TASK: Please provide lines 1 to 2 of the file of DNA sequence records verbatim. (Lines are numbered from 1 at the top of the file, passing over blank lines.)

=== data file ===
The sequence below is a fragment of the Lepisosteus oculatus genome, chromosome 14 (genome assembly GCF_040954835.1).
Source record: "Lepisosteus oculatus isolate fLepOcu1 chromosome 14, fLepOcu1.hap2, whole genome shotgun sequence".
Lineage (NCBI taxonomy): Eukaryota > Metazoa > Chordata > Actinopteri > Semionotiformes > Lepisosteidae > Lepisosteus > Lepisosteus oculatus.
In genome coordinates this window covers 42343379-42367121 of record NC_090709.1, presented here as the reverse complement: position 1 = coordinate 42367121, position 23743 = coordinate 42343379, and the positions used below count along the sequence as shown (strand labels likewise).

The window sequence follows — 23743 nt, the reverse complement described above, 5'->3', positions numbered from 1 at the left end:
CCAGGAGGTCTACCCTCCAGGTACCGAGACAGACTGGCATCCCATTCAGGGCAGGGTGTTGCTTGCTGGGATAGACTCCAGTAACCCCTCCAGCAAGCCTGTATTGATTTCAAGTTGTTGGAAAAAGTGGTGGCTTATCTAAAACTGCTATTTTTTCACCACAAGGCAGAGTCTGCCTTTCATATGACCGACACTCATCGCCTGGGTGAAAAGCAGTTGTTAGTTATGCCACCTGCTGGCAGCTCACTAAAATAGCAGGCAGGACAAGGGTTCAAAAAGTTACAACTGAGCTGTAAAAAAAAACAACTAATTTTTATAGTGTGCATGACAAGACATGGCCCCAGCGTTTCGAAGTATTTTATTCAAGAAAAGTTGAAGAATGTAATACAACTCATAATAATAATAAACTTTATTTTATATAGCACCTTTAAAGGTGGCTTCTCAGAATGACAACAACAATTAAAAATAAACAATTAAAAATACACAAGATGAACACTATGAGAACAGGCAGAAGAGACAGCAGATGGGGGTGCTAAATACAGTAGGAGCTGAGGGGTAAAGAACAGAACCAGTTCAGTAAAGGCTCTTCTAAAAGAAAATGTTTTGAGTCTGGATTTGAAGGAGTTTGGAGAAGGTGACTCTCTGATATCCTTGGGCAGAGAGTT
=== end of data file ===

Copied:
The sequence below is a fragment of the Lepisosteus oculatus genome, chromosome 14 (genome assembly GCF_040954835.1).
Source record: "Lepisosteus oculatus isolate fLepOcu1 chromosome 14, fLepOcu1.hap2, whole genome shotgun sequence".